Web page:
Q: Our school is urging parents to give their kids more access to computers at home so that they can practice their keyboarding skills for tests given this spring. My middle-school-age son is an accomplished Minecrafter and gamer, but a really poor typist. Why does he need to know how to type to do well on a computer-based test?
A: If your son excels at Minecraft, he'll do fine on test items that require a student to "drag and drop" a correct answer, but he needs to polish his typing skills for the short answer and essay responses.
The old "fill in the bubble" multiple-choice tests are now as rare as carbon paper. Today's computer-based assessments make use of a range of digital capabilities to help kids "show what they know."
Created to align with Common Core State Standards (CCSS), the new tests are more nuanced and don't look for one right answer. They are packed with open response questions constructed to test whether students can think critically, analyze and solve problems, write a cogent essay and provide thoughtful, short responses to questions.
In other words, the tests give students opportunities to demonstrate their thinking -- something everyone agrees is hard with multiple-choice and fill-in-the-blank items.
Most states assessing the CCSS use one of two test providers: Partnership for Assessment of Readiness for College and Careers (PARCC, parcconline.org/for-parents) and Smarter Balanced Assessment Consortium (smarterbalanced.org).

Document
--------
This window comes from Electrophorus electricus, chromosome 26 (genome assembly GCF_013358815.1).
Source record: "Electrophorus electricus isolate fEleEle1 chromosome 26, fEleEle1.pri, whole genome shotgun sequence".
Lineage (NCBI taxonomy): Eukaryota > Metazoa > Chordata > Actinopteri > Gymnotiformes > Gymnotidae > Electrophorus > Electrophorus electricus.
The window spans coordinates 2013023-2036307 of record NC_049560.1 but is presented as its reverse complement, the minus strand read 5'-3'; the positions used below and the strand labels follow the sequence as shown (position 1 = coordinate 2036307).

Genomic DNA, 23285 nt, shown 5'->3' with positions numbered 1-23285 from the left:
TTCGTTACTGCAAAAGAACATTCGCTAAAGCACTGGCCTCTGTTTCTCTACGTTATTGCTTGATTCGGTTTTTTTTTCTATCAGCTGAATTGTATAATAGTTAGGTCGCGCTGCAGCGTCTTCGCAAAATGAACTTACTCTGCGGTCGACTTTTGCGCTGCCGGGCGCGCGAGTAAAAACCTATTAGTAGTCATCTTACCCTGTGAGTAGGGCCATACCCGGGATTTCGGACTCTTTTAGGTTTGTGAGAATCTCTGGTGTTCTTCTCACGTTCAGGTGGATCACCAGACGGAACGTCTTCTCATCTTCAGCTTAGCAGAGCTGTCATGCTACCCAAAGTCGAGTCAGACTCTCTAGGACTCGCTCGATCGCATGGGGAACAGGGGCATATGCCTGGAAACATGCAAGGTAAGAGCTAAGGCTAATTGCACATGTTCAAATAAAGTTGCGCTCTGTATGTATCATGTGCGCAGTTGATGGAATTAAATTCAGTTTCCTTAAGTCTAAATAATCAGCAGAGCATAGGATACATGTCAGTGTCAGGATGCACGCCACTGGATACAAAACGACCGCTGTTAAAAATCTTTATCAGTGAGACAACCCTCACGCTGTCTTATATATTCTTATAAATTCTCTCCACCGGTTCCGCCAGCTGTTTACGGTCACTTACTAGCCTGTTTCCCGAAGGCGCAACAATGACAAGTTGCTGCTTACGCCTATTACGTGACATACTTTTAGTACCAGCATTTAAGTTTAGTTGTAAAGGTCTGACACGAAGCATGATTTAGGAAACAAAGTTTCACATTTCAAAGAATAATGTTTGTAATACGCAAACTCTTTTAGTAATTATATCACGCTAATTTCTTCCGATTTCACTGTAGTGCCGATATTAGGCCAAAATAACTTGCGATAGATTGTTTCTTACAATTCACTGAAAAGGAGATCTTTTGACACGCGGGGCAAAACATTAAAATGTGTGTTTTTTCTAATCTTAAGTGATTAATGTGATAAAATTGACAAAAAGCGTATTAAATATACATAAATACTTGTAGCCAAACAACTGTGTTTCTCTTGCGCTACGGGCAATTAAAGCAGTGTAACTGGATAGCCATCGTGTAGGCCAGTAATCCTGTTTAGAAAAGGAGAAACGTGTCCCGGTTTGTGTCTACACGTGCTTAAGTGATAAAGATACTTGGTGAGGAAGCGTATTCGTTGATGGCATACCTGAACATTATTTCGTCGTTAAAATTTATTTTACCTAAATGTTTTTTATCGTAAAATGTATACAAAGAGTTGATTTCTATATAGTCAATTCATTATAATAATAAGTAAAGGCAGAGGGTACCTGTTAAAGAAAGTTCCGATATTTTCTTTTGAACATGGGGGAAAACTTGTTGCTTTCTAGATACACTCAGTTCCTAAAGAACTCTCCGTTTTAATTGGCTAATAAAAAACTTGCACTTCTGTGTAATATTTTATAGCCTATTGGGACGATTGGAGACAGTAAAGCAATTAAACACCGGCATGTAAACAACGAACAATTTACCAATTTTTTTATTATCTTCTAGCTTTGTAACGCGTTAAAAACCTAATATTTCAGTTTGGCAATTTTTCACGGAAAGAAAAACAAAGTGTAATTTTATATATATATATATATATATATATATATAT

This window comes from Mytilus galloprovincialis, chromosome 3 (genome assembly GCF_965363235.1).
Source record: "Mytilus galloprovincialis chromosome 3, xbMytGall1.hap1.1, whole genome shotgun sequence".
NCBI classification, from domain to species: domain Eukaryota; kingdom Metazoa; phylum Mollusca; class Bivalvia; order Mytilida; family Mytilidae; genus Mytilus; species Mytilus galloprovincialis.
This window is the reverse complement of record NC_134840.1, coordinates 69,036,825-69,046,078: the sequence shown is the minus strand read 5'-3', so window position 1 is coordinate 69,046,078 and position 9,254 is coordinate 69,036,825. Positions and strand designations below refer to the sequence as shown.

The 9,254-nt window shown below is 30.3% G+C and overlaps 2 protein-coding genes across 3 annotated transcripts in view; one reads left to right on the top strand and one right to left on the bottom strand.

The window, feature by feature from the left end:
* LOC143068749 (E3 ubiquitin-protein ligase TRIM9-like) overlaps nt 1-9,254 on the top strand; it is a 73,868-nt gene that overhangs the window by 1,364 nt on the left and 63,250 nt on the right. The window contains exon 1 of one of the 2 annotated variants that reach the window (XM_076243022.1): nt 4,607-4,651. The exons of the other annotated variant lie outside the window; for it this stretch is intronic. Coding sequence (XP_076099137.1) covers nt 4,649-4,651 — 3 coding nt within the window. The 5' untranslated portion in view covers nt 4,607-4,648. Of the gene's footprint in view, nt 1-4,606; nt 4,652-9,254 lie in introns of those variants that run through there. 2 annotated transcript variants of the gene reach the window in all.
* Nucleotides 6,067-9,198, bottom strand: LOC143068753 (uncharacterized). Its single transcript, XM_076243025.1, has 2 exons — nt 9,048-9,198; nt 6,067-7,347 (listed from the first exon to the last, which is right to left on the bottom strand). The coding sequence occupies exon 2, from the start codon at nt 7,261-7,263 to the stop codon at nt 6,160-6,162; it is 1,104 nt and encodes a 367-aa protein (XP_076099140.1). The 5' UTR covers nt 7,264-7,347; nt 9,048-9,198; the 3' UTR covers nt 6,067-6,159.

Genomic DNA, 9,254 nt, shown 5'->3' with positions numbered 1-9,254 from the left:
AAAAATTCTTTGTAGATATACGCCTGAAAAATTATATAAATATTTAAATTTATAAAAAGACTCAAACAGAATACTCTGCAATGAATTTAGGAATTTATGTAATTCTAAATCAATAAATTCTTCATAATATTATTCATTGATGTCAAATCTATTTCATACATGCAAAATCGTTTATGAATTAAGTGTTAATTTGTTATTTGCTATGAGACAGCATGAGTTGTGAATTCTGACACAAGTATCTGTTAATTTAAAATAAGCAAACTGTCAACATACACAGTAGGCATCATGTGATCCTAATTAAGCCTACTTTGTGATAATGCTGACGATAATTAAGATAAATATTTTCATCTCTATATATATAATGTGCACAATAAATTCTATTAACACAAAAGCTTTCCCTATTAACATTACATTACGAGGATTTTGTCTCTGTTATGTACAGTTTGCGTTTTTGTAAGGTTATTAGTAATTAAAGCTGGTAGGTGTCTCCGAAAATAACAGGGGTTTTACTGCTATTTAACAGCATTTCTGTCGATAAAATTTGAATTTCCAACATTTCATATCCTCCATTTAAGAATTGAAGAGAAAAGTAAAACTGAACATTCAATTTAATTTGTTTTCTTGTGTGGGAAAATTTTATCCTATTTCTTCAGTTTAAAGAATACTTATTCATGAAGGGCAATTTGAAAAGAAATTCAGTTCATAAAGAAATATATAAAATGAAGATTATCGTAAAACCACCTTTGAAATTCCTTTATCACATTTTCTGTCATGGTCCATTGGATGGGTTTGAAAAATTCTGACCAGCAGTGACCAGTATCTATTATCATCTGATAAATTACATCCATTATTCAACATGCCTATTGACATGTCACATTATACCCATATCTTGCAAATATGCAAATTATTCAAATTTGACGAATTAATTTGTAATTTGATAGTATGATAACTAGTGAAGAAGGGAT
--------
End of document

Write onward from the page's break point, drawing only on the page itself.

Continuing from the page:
Each organization provides sample practice items for each tested grade on their websites. For example, a sample seventh-grade PARCC English test item asks students to read two passages about electricity, watch a short TED Talk video about building circuits with Play-Doh, and then write an essay, explaining their thinking with evidence from each source.
California educator Corinne Burton visits school districts around the country in her capacity as president of Teacher Created Materials, an education publisher. She says teachers are pushing to get students up to speed in keyboarding.
"We're seeing this all over," she says. "After years on the decline, keyboarding classes are coming back. Schools are setting instructional standards for keyboarding and beefing up their programs to get students ready for digital testing. Parents can help."
Burton has successfully used Typing.com and some online games with her own kids to prepare them.
She suggests that parents ask their kids' teachers which test provider their school is using.
"Go to the provider's website and try out with your kids the sample test questions at the appropriate grade level," says Burton. "You'll not only get a sense of how they'll fare at typing with time constraints, you'll see what skill and concept mastery the new standards expect of students."
In life, there are no multiple-choice answers, says Jeff Nellhaus, director of policy, research and design for PARCC. "You have to construct your own answers from your own knowledge and drawing on other sources to get information."
The new tests are designed to measure students' ability to do just that. It would be a shame if poor keyboarding skills prevented your son from demonstrating what he really knows.
(Do you have a question about your child's education? Email it to Leanna@aplusadvice.com. Leanna Landsmann is an education writer who began her career as a classroom teacher. She has served on education commissions, visited classrooms in 49 states to observe best practices, and founded Principal for a Day in New York City.)